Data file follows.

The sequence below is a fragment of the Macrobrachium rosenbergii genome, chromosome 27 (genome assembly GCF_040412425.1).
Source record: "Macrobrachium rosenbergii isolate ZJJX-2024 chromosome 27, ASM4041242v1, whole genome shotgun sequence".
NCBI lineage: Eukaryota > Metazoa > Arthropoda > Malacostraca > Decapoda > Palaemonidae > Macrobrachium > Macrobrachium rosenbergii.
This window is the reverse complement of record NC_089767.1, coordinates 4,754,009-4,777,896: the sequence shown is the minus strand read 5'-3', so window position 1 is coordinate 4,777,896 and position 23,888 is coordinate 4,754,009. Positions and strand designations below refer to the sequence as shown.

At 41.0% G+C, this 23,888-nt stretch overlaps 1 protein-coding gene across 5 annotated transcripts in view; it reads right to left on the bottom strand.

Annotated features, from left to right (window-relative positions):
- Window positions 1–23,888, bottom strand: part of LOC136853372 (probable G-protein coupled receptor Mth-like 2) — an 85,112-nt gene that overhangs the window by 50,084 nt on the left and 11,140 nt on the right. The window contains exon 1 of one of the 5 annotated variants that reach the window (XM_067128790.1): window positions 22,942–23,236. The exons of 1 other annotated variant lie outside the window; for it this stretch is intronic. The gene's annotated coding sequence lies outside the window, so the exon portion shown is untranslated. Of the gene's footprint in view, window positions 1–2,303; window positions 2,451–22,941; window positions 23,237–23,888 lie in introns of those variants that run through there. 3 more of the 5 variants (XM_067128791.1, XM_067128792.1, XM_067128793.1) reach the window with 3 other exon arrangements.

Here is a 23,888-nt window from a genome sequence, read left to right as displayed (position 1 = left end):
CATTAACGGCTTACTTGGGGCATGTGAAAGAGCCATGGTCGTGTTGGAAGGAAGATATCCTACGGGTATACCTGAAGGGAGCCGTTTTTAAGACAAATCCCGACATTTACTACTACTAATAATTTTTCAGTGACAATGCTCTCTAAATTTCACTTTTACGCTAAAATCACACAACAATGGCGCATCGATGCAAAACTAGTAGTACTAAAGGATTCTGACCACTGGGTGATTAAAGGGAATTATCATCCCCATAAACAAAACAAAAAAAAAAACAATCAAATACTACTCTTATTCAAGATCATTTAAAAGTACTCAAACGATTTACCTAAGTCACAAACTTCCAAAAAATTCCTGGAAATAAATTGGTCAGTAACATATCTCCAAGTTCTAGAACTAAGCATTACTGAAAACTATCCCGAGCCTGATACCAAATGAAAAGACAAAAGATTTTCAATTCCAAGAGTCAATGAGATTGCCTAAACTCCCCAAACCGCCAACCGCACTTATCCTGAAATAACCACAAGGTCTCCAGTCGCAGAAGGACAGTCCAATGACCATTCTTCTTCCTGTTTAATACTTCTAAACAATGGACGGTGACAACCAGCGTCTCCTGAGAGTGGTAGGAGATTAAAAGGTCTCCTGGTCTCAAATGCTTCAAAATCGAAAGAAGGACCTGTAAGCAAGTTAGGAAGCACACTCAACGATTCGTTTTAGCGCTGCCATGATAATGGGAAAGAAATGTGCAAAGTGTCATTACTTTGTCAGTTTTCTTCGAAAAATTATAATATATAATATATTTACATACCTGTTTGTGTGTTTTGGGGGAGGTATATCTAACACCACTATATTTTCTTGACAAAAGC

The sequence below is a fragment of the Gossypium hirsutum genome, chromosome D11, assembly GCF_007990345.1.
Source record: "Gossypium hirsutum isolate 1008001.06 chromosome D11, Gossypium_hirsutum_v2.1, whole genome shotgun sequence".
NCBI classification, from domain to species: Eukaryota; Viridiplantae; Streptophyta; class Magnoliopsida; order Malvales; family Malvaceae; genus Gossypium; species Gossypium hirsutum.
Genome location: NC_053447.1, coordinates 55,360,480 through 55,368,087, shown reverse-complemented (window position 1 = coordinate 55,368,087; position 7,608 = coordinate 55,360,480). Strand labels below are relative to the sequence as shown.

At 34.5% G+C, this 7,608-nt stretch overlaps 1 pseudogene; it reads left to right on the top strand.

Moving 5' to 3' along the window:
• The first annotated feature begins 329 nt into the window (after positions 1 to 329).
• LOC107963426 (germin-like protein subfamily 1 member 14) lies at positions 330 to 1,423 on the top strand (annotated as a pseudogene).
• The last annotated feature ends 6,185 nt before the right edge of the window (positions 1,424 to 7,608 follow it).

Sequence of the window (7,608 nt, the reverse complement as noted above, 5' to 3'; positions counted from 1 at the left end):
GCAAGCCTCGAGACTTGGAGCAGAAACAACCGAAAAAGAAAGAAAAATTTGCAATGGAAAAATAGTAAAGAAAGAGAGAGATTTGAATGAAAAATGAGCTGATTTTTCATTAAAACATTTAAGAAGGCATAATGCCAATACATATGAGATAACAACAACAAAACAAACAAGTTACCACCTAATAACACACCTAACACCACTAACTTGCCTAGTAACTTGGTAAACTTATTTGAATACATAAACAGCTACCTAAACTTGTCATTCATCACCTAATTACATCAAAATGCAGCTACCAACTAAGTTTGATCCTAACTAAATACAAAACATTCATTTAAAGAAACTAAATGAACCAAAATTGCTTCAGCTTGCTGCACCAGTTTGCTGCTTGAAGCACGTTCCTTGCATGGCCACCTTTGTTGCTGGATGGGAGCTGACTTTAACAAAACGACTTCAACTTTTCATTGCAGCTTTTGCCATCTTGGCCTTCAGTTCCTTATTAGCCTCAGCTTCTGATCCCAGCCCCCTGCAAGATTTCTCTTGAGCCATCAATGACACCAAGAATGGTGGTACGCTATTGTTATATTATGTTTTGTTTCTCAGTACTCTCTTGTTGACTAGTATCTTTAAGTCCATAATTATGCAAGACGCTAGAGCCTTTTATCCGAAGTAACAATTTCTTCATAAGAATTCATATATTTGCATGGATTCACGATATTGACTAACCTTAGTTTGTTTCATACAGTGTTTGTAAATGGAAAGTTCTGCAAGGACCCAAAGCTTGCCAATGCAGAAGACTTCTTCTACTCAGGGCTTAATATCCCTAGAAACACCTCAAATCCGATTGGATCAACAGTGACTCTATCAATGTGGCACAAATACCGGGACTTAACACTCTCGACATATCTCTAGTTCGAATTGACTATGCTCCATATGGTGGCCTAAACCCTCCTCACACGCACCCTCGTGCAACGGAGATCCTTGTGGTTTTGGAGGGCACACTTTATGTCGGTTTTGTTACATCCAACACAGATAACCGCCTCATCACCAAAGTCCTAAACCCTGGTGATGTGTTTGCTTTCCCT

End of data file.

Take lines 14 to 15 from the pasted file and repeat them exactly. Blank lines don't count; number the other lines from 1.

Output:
At 34.5% G+C, this 7,608-nt stretch overlaps 1 pseudogene; it reads left to right on the top strand.

Moving 5' to 3' along the window: